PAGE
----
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NEWS | Feb. 20, 2019

Richmond’s 19th century African-American armory part of VNG history

By Mike Vrabel JFHQ Public Affairs

RICHMOND, Va. — Just a few miles from the Virginia National Guard Sergeant Bob Slaughter Headquarters at Defense Supply Center Richmond, Virginia, stands an imposing brick structure resembling a medieval fortress in the historic African-American neighborhood of Jackson Ward, just north of downtown Richmond.

The building, which today houses the Black History Museum and Cultural Center of Virginia, holds an important part of Virginia National Guard history under its turrets and towers. It’s known as the Leigh Street Armory, and holds the distinction of being not just the oldest armory expressly built for African-Americans in Virginia, but also the entire country.

The castle-like armory was built in the 1890’s to house the 1st Battalion Virginia Volunteers, Richmond’s African-American militia.

“Early militias were the predecessors to the National Guard,” said Sarah Campbell, curator for the Virginia National Guard Museum.

After the onset of the Spanish-American war in 1898, all states were required to assemble volunteer armies. At this time, the 1st Battalion Virginia Volunteers, from Richmond, were mustered with 2nd Battalion, from Petersburg, to form the 6th Virginia Volunteers. The unit was called to federal active duty and trained at various facilities, but never saw combat before being disbanded. Soon after, the historic Leigh Street Armory’s role shifted away from military use.

“In 1899, the state dissolved black militia, in the midst of the Jim Crow era, and this building was immediately turned into a segregated school,” said Campbell. “It has a really deep tie to African-American history today, but the Guard only used it as an armory for about five years.”

Despite the short-lived use as an armory, the history of the African-American citizen Soldiers it was built for is a significant one.

“The fact that there were African-Americans to form a militia ready to defend this city and the state, so soon after the Civil War, is amazing to me,” said Mary Lauderdale, the visitor services manager for the Black History Museum.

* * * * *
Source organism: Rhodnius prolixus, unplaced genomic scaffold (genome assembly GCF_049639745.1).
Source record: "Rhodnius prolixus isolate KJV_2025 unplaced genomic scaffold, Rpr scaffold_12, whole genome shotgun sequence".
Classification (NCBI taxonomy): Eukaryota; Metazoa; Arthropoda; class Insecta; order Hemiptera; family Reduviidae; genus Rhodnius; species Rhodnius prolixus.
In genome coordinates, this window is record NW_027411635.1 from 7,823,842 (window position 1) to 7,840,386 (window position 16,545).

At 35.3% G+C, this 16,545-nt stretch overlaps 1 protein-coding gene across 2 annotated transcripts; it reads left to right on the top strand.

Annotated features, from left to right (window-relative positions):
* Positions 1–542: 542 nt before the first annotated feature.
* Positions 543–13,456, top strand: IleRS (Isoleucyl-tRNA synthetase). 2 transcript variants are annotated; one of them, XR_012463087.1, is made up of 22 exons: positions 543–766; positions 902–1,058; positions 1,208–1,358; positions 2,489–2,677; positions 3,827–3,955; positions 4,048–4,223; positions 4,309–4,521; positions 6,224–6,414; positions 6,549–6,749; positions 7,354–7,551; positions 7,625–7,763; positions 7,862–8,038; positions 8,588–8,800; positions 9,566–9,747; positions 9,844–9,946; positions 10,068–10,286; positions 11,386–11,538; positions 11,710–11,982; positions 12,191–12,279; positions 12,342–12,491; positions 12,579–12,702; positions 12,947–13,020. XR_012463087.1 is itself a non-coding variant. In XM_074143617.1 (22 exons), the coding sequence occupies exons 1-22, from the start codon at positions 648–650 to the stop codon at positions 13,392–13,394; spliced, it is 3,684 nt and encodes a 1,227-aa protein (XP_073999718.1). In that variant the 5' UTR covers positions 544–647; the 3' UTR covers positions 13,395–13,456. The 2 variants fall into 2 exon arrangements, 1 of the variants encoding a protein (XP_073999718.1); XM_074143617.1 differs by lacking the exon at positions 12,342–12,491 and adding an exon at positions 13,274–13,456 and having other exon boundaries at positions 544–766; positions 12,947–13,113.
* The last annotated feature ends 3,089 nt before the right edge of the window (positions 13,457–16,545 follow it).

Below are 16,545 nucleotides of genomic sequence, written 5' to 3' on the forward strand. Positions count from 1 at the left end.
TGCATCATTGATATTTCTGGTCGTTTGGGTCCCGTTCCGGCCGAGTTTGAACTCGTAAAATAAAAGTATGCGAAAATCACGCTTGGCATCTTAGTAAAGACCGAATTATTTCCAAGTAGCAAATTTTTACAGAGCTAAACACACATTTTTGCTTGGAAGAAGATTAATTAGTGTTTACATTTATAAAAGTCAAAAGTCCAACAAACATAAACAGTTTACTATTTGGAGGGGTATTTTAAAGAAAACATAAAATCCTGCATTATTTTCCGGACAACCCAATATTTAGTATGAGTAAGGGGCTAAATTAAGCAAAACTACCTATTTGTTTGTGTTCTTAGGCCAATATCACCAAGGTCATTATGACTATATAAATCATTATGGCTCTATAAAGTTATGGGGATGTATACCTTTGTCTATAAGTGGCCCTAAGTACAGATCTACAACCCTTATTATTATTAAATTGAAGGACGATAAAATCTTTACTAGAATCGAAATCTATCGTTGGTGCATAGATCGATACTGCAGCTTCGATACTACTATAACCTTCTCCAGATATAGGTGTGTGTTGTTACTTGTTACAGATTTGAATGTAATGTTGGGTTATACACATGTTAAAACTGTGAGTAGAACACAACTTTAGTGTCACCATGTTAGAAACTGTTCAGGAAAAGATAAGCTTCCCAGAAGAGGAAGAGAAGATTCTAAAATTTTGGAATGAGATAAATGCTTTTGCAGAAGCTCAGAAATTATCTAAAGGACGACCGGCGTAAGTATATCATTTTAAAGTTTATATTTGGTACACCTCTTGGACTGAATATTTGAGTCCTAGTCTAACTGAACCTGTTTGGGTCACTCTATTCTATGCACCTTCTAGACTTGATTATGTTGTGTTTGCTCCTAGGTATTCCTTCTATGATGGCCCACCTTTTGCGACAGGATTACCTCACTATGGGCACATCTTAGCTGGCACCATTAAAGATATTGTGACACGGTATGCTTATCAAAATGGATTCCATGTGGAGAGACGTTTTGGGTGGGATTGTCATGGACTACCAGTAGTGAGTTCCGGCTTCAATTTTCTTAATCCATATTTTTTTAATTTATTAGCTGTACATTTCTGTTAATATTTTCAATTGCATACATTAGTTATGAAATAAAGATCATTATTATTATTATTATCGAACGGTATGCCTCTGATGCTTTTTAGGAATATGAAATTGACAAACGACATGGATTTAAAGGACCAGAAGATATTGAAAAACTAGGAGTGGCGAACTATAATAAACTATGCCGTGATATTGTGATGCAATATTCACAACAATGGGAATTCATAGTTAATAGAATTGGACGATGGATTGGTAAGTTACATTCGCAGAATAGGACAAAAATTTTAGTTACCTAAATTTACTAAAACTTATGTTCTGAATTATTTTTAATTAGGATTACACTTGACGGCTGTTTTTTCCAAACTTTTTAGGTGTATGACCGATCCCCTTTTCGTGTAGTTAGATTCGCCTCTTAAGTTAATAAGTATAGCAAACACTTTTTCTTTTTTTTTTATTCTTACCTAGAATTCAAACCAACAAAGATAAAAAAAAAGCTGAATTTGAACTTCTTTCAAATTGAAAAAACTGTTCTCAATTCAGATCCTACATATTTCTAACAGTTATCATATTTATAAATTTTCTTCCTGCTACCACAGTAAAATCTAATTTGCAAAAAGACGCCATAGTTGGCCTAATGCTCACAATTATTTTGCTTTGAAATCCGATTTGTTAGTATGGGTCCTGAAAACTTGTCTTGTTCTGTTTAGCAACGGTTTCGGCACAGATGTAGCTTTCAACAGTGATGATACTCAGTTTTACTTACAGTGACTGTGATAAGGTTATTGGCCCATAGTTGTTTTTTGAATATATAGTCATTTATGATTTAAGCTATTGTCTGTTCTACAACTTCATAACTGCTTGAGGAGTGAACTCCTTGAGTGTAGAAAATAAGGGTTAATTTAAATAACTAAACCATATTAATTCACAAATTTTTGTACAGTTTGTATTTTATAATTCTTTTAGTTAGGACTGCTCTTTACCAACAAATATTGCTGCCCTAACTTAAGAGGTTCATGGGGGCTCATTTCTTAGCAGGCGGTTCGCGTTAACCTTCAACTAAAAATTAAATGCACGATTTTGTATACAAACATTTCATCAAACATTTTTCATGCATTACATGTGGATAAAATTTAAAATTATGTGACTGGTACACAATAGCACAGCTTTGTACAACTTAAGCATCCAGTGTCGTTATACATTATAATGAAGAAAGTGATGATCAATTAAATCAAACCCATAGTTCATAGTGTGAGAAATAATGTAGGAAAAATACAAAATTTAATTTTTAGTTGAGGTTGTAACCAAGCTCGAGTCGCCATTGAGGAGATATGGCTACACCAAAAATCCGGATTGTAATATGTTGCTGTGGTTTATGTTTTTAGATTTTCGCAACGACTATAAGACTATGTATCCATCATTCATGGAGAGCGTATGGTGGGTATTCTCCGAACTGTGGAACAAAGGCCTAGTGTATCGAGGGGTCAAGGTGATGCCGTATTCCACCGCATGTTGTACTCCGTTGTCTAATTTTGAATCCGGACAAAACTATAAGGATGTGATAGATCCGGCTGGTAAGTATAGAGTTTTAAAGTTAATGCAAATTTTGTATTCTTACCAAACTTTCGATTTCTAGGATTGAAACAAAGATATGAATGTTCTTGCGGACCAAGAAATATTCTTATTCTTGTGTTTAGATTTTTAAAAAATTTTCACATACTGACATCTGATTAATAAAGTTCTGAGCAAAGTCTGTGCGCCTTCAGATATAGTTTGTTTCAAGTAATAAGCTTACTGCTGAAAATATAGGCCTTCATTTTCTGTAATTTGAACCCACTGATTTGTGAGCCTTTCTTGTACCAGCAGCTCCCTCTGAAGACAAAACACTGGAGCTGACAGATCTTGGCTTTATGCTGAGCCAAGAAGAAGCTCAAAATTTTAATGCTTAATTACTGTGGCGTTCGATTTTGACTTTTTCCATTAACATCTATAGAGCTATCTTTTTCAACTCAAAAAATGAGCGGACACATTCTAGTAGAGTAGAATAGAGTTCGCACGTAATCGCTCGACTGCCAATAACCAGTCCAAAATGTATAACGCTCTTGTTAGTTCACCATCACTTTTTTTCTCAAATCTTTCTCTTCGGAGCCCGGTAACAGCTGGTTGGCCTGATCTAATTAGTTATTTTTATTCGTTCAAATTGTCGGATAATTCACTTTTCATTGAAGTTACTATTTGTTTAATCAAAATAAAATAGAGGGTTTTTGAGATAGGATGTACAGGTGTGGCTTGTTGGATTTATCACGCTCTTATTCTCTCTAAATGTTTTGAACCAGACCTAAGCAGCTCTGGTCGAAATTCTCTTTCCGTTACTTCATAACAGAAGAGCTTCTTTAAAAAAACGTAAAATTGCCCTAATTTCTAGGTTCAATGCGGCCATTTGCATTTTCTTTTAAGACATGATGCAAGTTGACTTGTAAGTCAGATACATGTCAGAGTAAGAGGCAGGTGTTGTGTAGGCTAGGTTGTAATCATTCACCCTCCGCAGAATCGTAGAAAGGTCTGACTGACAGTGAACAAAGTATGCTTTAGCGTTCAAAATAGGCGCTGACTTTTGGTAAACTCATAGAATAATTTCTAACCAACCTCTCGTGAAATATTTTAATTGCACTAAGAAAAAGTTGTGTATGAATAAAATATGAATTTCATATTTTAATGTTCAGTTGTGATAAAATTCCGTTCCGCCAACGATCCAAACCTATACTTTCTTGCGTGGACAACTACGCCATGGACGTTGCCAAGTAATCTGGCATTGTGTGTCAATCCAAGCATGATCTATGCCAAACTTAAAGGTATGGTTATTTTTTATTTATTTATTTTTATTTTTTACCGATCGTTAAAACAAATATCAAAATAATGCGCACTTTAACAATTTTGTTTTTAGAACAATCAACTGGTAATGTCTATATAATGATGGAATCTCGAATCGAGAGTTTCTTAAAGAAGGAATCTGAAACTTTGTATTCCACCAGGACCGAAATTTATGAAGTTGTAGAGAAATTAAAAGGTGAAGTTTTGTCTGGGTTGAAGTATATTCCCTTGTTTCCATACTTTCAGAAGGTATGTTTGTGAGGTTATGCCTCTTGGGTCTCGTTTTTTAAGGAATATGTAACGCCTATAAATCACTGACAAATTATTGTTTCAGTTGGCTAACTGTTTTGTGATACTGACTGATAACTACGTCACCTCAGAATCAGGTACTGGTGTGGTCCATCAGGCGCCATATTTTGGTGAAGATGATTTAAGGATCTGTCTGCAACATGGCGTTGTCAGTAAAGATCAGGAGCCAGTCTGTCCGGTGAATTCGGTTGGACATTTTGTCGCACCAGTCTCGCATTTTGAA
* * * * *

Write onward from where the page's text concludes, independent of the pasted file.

The ties to Richmond’s black history don’t end there. Lauderdale explained that the building was constructed by African-Americans, including master bricklayer and contractor Armstead Walker, husband to celebrated African-American educator and business woman Maggie Walker.

“The fact that money was allocated for this building from the city, the fact it was a black bricklayer and contractor, the fact that blacks now had a place to drill, the fact that it was in Jackson Ward, all of these things are just phenomenal,” said Lauderdale. “That’s why it’s so important to preserve this building and for us to be here.”

After decades as a segregated school, the building again entered into military service in the 1940’s, when it housed African-American troops serving during World War II. During that time, it not only served an estimated 56,000 troops over several years, but it also served the community.

“During that period they also hosted public dances on Fridays and Saturdays, which were a great community service,” said Campbell.

After the war, the building again served as a schoolhouse for Richmond’s African-Americans before eventually being vacated, left to fall in disrepair. After years of neglect, and a fire which destroyed its roof in the mid 1980’s, the building was leased to the museum. Stabilization and repair of the structure began in 2002, with help from a grant from the Save America’s Treasures program.

In 2016, the Black History Museum and Cultural Center of Virginia moved into the renovated armory. While the structure no longer serves a military function, the building and the museum it houses are still serving the community in a very important way.

“Our mission is to preserve stories that inspire,” said Adele Johnson, the museum’s executive director. “The opportunity for us is to inspire contemporary history makers and future history makers, because we have a lot of students who come in. We want them to see that they’re standing on the shoulders of many great people who have come before them.

“When we’re talking about Maggie Walker and Arthur Ashe, we want people to see that they have made great contributions, and you can too.”

A more modern addition was built onto the brick armory, with care to not detract from building’s history and the museum’s focus.

“The recent glass and steel addition points to the historic building as the focal point without sacrificing the flexibility to fill the old and new spaces with bold exhibitions and conversations about social justice,” said Campbell.

The museum is located in Richmond’s Jackson Ward neighborhood, just north of downtown. It’s located at 122 West Leigh Street. For information about visiting the museum, visit

For a detailed architectural history of the Leigh Street Armory, click here.

For a more detailed history of the African-American militia the armory was built for, visit

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